Based on the
EXPLAIN output in your question, you already have all the indexes the query should be using, namely:
CREATE INDEX idx_zip_from_distance
ON zipcode_distances (zipcode_from, distance, zipcode_to);
CREATE INDEX idx_zipcode ON venues (zipcode, id);
CREATE INDEX idx_venue_id ON events (venue_id);
(I'm not sure from your index names whether
idx_zip_from_distance really includes the
zipcode_to column. If not, you should add it to make it a covering index. Also, I've included the
venues.id column in
idx_zipcode for completeness, but, assuming it's the primary key for the table and that you're using InnoDB, it will be included automatically anyway.)
However, it looks like MySQL is choosing a different, and possibly suboptimal, query plan, where it scans through all events, finds their venues and zip codes, and only then filters the results on distance. This could be the optimal query plan, if the cardinality of the events table was low enough, but from the fact that you're asking this question I assume it's not.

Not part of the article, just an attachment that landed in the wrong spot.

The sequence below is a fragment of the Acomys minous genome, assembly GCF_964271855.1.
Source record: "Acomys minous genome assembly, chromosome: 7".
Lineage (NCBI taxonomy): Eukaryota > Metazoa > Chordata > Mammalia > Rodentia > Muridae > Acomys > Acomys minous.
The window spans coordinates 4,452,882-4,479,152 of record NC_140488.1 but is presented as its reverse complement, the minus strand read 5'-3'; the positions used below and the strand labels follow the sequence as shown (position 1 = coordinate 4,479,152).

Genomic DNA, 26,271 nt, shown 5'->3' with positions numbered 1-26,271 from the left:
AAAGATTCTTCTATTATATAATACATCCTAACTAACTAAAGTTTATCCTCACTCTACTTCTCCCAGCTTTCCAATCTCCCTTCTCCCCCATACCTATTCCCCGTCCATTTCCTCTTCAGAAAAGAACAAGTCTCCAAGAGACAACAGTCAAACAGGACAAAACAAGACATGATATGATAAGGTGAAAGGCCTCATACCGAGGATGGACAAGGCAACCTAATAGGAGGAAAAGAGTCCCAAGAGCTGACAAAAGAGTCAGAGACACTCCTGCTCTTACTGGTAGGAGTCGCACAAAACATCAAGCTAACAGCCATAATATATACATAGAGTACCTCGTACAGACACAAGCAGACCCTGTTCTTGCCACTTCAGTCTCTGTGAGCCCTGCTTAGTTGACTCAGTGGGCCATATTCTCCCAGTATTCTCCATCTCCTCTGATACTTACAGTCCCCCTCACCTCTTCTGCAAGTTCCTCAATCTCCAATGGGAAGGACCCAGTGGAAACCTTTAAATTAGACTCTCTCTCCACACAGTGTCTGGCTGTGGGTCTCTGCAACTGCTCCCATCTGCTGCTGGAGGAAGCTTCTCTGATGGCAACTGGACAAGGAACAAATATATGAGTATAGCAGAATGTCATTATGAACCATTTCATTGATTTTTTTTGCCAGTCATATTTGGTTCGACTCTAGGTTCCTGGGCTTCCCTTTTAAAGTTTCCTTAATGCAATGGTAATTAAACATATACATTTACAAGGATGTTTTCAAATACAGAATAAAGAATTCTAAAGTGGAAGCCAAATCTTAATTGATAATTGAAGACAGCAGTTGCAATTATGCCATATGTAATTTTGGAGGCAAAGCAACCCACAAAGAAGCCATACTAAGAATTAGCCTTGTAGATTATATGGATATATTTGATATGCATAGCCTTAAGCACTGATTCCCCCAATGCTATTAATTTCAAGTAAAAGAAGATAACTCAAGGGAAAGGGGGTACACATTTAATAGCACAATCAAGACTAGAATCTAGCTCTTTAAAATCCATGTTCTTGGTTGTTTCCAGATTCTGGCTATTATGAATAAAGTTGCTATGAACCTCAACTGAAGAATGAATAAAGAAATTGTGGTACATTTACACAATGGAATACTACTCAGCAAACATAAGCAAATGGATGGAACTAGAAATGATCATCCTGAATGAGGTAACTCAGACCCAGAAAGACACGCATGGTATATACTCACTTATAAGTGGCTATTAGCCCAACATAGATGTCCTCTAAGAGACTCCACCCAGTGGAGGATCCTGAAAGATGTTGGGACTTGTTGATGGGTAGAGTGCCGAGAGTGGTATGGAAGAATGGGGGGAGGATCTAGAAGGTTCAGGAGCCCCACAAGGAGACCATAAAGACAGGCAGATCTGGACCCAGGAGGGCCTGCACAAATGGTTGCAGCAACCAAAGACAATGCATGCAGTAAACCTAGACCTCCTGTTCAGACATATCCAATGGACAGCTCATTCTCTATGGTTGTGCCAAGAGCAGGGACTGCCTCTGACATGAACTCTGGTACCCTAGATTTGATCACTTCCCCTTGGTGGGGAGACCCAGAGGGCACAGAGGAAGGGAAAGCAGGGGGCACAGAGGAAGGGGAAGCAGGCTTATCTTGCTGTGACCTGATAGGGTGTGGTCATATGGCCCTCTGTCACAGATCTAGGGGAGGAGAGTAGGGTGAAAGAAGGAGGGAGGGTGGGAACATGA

One reason for the suboptimal query plan could be the fact that you have too many indexes which are confusing the planner. For instance, do you really need all three of those indexes on the zipcode table, given that the data it stores is presumably symmetric? Personally, I'd suggest only the index I described above, plus a unique index (which can also be the primary key, if you don't have an artificial one) on
(zipcode_to, zipcode_from) (preferably in that order, so that any occasional queries on
zipcode_to=? can make use of it).
However, based on some testing I did, I suspect the main issue why MySQL is choosing the wrong query plan comes simply down to the relative cardinalities of your tables. Presumably, your actual
zipcode_distances table is huge, and MySQL isn't smart enough to realize quite how much the conditions in the
WHERE clause really narrow it down.
If so, the best and simplest fix may be to simply force MySQL to use the indexes you want:
FORCE INDEX (idx_zip_from_distance)
FORCE INDEX (idx_zipcode)
FORCE INDEX (idx_venue_id)
z.distance <= 5
With that query, you should indeed get the desired query plan. (You do need
FORCE INDEX here, since with just
USE INDEX the query planner could still decide to use a table scan instead of the suggested index, defeating the purpose. I had this happen when I first tested this.)
Ps. Here's a demo on SQLize, both with and without
FORCE INDEX, demonstrating the issue.